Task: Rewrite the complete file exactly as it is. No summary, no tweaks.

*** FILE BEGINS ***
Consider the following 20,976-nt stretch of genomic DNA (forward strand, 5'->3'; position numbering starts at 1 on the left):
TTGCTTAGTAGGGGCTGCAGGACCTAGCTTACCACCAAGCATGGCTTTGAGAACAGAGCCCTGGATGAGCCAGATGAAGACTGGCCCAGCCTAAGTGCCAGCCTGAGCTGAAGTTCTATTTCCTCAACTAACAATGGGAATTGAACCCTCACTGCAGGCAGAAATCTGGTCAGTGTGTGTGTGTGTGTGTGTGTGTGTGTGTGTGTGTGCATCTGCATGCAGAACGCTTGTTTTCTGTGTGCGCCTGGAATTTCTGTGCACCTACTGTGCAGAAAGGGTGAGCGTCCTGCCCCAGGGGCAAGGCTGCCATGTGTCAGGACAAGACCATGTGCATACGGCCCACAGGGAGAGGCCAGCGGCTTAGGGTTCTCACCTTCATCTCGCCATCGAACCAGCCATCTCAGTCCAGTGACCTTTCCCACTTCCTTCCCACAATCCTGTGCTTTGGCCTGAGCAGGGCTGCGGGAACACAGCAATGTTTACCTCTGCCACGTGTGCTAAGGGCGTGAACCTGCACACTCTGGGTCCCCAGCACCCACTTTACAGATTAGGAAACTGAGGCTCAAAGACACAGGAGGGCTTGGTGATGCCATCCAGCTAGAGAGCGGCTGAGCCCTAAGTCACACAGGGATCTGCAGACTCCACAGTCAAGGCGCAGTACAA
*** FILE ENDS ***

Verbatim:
Consider the following 20,976-nt stretch of genomic DNA (forward strand, 5'->3'; position numbering starts at 1 on the left):
TTGCTTAGTAGGGGCTGCAGGACCTAGCTTACCACCAAGCATGGCTTTGAGAACAGAGCCCTGGATGAGCCAGATGAAGACTGGCCCAGCCTAAGTGCCAGCCTGAGCTGAAGTTCTATTTCCTCAACTAACAATGGGAATTGAACCCTCACTGCAGGCAGAAATCTGGTCAGTGTGTGTGTGTGTGTGTGTGTGTGTGTGTGTGTGTGCATCTGCATGCAGAACGCTTGTTTTCTGTGTGCGCCTGGAATTTCTGTGCACCTACTGTGCAGAAAGGGTGAGCGTCCTGCCCCAGGGGCAAGGCTGCCATGTGTCAGGACAAGACCATGTGCATACGGCCCACAGGGAGAGGCCAGCGGCTTAGGGTTCTCACCTTCATCTCGCCATCGAACCAGCCATCTCAGTCCAGTGACCTTTCCCACTTCCTTCCCACAATCCTGTGCTTTGGCCTGAGCAGGGCTGCGGGAACACAGCAATGTTTACCTCTGCCACGTGTGCTAAGGGCGTGAACCTGCACACTCTGGGTCCCCAGCACCCACTTTACAGATTAGGAAACTGAGGCTCAAAGACACAGGAGGGCTTGGTGATGCCATCCAGCTAGAGAGCGGCTGAGCCCTAAGTCACACAGGGATCTGCAGACTCCACAGTCAAGGCGCAGTACAA